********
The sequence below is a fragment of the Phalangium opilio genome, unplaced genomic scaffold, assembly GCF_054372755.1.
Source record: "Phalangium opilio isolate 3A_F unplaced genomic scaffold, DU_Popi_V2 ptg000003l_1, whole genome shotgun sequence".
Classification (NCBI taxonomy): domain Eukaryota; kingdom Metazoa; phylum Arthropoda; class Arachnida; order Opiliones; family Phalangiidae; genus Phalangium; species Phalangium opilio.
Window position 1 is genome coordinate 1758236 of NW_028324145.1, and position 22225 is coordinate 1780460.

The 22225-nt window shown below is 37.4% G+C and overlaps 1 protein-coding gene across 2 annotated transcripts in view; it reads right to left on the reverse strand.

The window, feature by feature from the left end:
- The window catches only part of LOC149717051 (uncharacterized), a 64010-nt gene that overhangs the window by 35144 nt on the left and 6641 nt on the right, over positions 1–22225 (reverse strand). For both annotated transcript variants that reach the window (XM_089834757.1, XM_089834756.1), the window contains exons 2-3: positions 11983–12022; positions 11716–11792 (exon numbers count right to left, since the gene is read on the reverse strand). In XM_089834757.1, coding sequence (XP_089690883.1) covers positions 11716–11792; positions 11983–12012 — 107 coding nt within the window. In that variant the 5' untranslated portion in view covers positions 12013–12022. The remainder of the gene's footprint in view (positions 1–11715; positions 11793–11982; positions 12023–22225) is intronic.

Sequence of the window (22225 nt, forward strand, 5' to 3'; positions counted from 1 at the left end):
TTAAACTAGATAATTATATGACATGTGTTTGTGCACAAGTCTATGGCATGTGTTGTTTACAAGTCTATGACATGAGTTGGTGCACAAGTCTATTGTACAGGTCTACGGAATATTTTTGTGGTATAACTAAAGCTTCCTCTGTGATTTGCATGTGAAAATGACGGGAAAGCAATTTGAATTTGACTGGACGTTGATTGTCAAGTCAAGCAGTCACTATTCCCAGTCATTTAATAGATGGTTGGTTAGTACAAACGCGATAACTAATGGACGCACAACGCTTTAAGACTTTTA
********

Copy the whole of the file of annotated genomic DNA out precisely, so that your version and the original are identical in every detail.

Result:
The sequence below is a fragment of the Phalangium opilio genome, unplaced genomic scaffold, assembly GCF_054372755.1.
Source record: "Phalangium opilio isolate 3A_F unplaced genomic scaffold, DU_Popi_V2 ptg000003l_1, whole genome shotgun sequence".
Classification (NCBI taxonomy): domain Eukaryota; kingdom Metazoa; phylum Arthropoda; class Arachnida; order Opiliones; family Phalangiidae; genus Phalangium; species Phalangium opilio.
Window position 1 is genome coordinate 1758236 of NW_028324145.1, and position 22225 is coordinate 1780460.

The 22225-nt window shown below is 37.4% G+C and overlaps 1 protein-coding gene across 2 annotated transcripts in view; it reads right to left on the reverse strand.

The window, feature by feature from the left end:
- The window catches only part of LOC149717051 (uncharacterized), a 64010-nt gene that overhangs the window by 35144 nt on the left and 6641 nt on the right, over positions 1–22225 (reverse strand). For both annotated transcript variants that reach the window (XM_089834757.1, XM_089834756.1), the window contains exons 2-3: positions 11983–12022; positions 11716–11792 (exon numbers count right to left, since the gene is read on the reverse strand). In XM_089834757.1, coding sequence (XP_089690883.1) covers positions 11716–11792; positions 11983–12012 — 107 coding nt within the window. In that variant the 5' untranslated portion in view covers positions 12013–12022. The remainder of the gene's footprint in view (positions 1–11715; positions 11793–11982; positions 12023–22225) is intronic.

Sequence of the window (22225 nt, forward strand, 5' to 3'; positions counted from 1 at the left end):
TTAAACTAGATAATTATATGACATGTGTTTGTGCACAAGTCTATGGCATGTGTTGTTTACAAGTCTATGACATGAGTTGGTGCACAAGTCTATTGTACAGGTCTACGGAATATTTTTGTGGTATAACTAAAGCTTCCTCTGTGATTTGCATGTGAAAATGACGGGAAAGCAATTTGAATTTGACTGGACGTTGATTGTCAAGTCAAGCAGTCACTATTCCCAGTCATTTAATAGATGGTTGGTTAGTACAAACGCGATAACTAATGGACGCACAACGCTTTAAGACTTTTA